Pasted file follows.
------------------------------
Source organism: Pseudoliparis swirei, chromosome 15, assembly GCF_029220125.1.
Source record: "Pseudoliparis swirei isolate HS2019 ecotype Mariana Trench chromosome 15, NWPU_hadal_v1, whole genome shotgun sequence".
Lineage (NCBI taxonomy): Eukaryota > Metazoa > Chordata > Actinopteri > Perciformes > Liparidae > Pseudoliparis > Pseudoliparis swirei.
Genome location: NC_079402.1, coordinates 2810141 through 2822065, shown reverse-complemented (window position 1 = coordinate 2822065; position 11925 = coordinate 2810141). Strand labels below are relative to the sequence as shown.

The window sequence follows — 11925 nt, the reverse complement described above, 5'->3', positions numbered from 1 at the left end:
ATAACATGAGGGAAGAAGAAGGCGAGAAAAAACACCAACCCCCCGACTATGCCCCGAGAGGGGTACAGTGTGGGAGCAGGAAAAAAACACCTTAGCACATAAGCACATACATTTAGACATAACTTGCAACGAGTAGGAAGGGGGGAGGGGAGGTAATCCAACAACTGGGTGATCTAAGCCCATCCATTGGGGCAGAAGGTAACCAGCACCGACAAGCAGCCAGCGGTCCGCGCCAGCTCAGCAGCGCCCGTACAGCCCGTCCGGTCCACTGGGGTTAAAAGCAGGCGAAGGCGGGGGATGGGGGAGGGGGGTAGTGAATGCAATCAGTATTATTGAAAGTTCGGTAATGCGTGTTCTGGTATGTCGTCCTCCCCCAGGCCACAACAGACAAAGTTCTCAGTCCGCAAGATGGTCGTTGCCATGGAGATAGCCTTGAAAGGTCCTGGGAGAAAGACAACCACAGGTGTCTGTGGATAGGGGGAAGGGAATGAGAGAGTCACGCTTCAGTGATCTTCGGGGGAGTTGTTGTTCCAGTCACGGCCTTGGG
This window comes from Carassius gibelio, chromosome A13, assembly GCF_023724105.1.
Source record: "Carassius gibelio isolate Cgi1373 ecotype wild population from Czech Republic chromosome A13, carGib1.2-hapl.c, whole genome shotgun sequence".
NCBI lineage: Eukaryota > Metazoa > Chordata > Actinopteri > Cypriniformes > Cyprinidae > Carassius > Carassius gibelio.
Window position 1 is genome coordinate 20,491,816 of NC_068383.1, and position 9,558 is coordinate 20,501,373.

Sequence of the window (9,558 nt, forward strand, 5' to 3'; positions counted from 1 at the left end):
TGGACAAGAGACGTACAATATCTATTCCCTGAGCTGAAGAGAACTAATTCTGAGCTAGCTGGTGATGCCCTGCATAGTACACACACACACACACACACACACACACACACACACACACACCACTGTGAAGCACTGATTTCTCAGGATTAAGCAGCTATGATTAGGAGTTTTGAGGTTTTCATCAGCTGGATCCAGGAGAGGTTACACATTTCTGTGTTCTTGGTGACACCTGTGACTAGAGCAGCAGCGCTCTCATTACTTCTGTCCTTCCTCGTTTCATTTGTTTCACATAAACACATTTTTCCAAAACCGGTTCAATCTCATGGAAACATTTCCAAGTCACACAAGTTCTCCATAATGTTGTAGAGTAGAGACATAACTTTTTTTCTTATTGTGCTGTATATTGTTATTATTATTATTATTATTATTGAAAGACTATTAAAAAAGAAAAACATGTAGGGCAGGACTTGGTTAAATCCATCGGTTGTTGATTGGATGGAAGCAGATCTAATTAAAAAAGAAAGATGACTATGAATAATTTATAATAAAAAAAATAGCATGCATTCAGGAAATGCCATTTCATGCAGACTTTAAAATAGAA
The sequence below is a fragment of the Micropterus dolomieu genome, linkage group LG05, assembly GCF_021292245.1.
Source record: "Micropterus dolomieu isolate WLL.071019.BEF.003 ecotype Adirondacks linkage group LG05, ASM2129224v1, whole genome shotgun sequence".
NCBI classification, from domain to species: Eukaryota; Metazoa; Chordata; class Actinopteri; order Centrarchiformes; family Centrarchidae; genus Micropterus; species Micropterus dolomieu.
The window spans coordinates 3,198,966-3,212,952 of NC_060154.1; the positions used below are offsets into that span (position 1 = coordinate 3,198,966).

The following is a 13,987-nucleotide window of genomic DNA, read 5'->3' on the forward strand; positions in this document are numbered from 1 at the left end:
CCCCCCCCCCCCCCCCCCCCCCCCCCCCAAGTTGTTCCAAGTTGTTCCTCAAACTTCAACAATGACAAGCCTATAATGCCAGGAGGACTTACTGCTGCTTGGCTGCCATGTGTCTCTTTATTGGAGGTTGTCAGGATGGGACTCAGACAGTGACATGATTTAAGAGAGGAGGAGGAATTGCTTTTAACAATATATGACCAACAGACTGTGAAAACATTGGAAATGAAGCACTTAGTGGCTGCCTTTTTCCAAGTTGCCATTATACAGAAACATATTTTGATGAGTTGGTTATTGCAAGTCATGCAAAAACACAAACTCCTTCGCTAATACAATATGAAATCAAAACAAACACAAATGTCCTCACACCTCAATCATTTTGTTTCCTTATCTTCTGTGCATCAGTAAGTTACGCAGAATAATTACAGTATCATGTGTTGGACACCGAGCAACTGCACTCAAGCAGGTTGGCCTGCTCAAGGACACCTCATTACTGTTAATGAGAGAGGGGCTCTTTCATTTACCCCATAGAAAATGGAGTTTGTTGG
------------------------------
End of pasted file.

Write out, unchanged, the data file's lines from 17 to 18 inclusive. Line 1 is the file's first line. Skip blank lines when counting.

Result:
The following is a 13,987-nucleotide window of genomic DNA, read 5'->3' on the forward strand; positions in this document are numbered from 1 at the left end:
CCCCCCCCCCCCCCCCCCCCCCCCCCCCAAGTTGTTCCAAGTTGTTCCTCAAACTTCAACAATGACAAGCCTATAATGCCAGGAGGACTTACTGCTGCTTGGCTGCCATGTGTCTCTTTATTGGAGGTTGTCAGGATGGGACTCAGACAGTGACATGATTTAAGAGAGGAGGAGGAATTGCTTTTAACAATATATGACCAACAGACTGTGAAAACATTGGAAATGAAGCACTTAGTGGCTGCCTTTTTCCAAGTTGCCATTATACAGAAACATATTTTGATGAGTTGGTTATTGCAAGTCATGCAAAAACACAAACTCCTTCGCTAATACAATATGAAATCAAAACAAACACAAATGTCCTCACACCTCAATCATTTTGTTTCCTTATCTTCTGTGCATCAGTAAGTTACGCAGAATAATTACAGTATCATGTGTTGGACACCGAGCAACTGCACTCAAGCAGGTTGGCCTGCTCAAGGACACCTCATTACTGTTAATGAGAGAGGGGCTCTTTCATTTACCCCATAGAAAATGGAGTTTGTTGG